Rupert Murdoch’s News Corp. (NWSA) officially unveiled plans on Thursday to split the media conglomerate into two separate companies in a bet that the sum of its many parts is more valuable than the whole.
The board of New York-based News Corp. approved plans late Wednesday to pursue the plan, which involves dividing the company’s publishing properties such as The Wall Street Journal and HarperCollins from its media assets like FOX News Channel and Fox Broadcasting Network.
Shareholders, many of whom had been clamoring for such a move for years, cheered signs in recent days that News Corp. was nearing a split by bidding its shares to their highest level since October 2007.
“We will wow the world as two, as opposed to merely one," Murdoch, CEO and chairman of the company, said in a memo to employees.
Murdoch said if the board approves the separation he would serve as chairman of both companies.
News Corp. is the parent of FOX Business.
News Corp. didn’t specify what the new companies’ names would be, but said the publishing company would include its plethora of newspapers around the world like The New York Post and The Australian, leading publishing brands, its marketing services company, digital education group and other Australian assets.
The publishing division of News Corp. contributes just 25% of its revenue and only 10% of profits, meaning it would likely have a vastly smaller market cap than the media company.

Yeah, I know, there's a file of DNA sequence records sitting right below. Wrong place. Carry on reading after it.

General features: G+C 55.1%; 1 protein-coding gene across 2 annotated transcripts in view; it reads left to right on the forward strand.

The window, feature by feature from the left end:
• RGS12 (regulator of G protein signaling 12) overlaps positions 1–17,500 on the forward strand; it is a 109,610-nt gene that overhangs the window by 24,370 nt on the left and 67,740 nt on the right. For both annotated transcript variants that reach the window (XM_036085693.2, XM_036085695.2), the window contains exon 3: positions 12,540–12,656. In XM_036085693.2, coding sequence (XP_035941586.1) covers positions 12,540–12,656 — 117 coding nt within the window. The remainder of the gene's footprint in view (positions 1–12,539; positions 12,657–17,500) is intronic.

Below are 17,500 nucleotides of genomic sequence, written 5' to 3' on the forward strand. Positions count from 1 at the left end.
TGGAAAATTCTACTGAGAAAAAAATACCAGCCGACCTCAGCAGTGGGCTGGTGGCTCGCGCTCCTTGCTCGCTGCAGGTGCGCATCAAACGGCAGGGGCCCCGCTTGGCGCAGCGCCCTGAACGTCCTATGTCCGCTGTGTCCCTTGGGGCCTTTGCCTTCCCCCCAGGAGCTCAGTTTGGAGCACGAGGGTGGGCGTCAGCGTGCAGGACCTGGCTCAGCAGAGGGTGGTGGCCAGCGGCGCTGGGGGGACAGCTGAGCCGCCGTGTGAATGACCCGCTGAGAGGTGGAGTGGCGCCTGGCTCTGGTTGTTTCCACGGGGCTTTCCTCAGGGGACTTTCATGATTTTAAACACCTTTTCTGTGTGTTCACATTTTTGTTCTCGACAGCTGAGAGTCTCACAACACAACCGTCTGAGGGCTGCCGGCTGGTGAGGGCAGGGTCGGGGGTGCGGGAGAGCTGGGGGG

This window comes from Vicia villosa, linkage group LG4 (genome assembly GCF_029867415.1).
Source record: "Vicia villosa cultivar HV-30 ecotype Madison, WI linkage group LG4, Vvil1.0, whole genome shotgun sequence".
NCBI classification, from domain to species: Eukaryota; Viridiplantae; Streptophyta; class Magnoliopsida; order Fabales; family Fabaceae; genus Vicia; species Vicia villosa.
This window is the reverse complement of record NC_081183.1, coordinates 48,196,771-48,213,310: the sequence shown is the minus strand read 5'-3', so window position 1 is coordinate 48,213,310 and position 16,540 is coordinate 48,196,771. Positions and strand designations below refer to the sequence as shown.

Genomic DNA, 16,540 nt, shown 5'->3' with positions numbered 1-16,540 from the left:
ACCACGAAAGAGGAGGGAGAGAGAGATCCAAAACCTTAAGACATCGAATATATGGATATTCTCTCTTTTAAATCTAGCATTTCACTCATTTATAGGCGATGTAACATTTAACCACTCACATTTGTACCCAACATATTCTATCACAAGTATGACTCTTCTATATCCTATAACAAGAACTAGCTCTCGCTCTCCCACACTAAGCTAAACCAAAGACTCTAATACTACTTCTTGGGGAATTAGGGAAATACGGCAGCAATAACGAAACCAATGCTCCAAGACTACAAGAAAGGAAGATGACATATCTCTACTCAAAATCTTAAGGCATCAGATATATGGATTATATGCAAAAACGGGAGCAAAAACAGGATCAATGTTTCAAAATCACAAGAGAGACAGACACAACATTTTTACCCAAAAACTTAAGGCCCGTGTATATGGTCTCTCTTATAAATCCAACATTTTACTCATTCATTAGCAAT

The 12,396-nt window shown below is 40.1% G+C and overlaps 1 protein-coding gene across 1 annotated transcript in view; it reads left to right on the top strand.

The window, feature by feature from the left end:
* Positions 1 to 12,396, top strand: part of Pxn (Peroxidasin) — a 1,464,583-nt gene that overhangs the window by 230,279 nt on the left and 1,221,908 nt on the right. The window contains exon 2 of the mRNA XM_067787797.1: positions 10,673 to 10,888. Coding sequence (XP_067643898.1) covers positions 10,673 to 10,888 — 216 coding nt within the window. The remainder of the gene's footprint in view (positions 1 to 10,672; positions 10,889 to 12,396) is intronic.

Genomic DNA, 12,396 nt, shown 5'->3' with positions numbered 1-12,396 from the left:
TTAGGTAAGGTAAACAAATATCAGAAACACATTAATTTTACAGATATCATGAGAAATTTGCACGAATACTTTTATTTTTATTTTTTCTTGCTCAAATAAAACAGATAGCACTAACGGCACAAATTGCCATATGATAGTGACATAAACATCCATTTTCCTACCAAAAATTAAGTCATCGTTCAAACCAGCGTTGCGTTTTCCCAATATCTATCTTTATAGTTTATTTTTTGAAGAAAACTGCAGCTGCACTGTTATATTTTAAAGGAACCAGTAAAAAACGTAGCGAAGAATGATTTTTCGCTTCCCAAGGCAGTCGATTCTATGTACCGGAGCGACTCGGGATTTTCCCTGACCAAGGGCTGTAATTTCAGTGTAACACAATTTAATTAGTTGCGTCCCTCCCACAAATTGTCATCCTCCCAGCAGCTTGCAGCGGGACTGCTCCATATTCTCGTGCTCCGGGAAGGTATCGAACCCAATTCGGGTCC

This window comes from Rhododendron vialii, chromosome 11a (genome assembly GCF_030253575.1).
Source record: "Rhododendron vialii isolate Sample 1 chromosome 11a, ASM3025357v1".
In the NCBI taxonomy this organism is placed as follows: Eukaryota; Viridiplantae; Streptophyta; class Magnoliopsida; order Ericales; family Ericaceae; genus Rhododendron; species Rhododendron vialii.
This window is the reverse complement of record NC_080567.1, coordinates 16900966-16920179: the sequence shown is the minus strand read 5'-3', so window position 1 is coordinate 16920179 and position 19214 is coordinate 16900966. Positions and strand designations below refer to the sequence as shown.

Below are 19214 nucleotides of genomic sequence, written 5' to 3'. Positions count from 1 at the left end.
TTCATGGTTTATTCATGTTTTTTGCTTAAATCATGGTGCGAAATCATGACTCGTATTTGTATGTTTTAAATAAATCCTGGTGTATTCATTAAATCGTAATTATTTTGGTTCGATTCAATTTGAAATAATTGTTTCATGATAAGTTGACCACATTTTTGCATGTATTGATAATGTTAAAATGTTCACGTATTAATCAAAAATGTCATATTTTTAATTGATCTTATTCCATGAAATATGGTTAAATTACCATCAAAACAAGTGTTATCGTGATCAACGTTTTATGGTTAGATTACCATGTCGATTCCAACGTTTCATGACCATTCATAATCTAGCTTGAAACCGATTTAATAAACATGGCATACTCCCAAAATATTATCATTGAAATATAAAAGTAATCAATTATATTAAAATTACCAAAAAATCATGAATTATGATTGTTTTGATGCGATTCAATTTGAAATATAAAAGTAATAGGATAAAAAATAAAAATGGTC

“Our publishing businesses are greatly undervalued by the skeptics,” Murdoch said.
The media company would house News Corp.’s much more lucrative assets, which include cable networks like FOX News, FX and National Geographic Channels, the broadcast network, 20th Century Fox movie studio and pay-TV businesses in Europe such as BSkyB and Sky Italia.
News Corp.’s media assets have raked in about $17 billion in revenue over the past three years, making it one of the strongest media divisions in the industry. However, it does face rising competition from the Internet as Netflix (NFLX) and other options sap DVD sales and ratings.
“Our distribution assets, globally, are on full throttle,” Murdoch said. “These businesses, at the core of an independent media and entertainment entity, will innovate and grow even faster.”
The media company may be able to operate more freely without being held back by the phone-hacking scandal that has plagued News Corp.’s newspapers over the past year.
News Corp. said after the transaction closes, shareholders would receive one common share of stock in the new company. Each company would maintain the dual-class structure of common stock. News Corp. cautioned there is no guarantee a split will ultimately come to fruition.
“Our board and I believe that this new corporate structure we are pursuing would accelerate News Corporation’s businesses to grow to new heights, and enable each company and its divisions to recognize their full potential,” Murdoch said.
Chase Carey would serve as president and chief operating officer of the media and entertainment company, maintaining the role he currently serves at News Corp.
News Corp. said the separation is expected to be completed in about 12 months, subject to shareholder approval, final board okay and a green light from regulators.
Shares of News Corp. slid 1.26% to $22.03 in the wake of the announcement, giving back a chunk of their two-day surge to multiyear highs.
A number of major companies have announced plans to split in recent years, including ITT (ITT), Kraft (KFT) and Motorola, which became Motorola Solutions (MSI) and Motorola Mobility, the latter of which was later sold to Google (GOOG) for $12.5 billion.